In Nigeria, 72 percent of the population suffer the severe consequences of depending solely on fuel wood as their main source of heat for cooking. Furthermore, smoke from firewood is the third greatest killer of women and children in the country. According to the World Health Organization, in 2012, 93,300 deaths occurred in Nigeria as a result of smoke from traditional biomass stoves.
After malaria and HIV/AIDS, smoke is the biggest killer of mostly women and children.
“In addition to this health problem, traditional biomass stoves burn 90 per cent more wood than is necessary. This has cost poor families and institutions money that could be put to better use on education, health, and nutrition.”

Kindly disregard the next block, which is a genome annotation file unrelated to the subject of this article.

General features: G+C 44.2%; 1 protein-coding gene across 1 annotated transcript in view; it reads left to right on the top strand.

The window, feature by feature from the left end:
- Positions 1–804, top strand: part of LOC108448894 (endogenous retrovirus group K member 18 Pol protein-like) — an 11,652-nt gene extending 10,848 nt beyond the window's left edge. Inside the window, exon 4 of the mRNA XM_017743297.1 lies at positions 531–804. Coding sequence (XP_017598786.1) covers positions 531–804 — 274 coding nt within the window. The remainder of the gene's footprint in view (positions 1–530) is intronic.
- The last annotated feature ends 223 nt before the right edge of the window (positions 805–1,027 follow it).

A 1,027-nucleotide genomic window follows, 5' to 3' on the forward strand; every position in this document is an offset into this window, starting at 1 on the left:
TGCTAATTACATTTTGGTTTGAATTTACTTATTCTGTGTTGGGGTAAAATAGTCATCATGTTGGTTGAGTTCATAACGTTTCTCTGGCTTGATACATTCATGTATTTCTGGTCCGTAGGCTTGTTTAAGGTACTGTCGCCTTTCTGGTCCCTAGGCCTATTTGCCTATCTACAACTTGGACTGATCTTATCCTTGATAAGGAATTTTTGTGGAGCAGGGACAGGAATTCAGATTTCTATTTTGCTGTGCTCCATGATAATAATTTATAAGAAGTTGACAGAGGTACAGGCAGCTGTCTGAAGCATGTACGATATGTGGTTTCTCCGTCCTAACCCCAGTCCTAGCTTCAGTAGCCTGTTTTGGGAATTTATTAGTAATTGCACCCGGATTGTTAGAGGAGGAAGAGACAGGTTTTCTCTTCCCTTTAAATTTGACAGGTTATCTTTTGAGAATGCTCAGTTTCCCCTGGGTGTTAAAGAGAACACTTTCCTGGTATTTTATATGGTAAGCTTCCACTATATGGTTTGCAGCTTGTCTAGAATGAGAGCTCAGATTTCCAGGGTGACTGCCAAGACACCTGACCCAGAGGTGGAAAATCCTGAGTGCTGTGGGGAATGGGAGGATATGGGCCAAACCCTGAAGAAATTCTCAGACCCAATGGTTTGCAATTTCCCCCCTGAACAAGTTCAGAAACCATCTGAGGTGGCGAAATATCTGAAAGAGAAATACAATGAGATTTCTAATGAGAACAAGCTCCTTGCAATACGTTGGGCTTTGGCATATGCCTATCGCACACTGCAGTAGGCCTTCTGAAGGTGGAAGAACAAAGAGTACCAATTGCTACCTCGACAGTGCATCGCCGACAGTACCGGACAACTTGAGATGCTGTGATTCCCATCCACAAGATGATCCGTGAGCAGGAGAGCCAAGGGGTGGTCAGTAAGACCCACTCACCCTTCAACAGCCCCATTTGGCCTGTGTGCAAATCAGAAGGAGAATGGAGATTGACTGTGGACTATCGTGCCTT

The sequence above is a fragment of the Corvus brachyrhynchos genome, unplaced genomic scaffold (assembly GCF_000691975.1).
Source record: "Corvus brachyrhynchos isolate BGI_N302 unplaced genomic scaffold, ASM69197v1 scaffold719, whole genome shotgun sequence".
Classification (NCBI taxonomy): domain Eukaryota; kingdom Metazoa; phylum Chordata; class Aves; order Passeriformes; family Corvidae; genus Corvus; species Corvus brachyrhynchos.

Moreover, as there continues to be an increase in the percent of the population face poverty, there is a reversal in the move toward more efficient forms of energy, and many Nigerian families are in fact, “climbing down the energy ladder, moving from electricity, gas and kerosene to fuel-wood and other traditional biomass energy forms.”
Read the full the article here.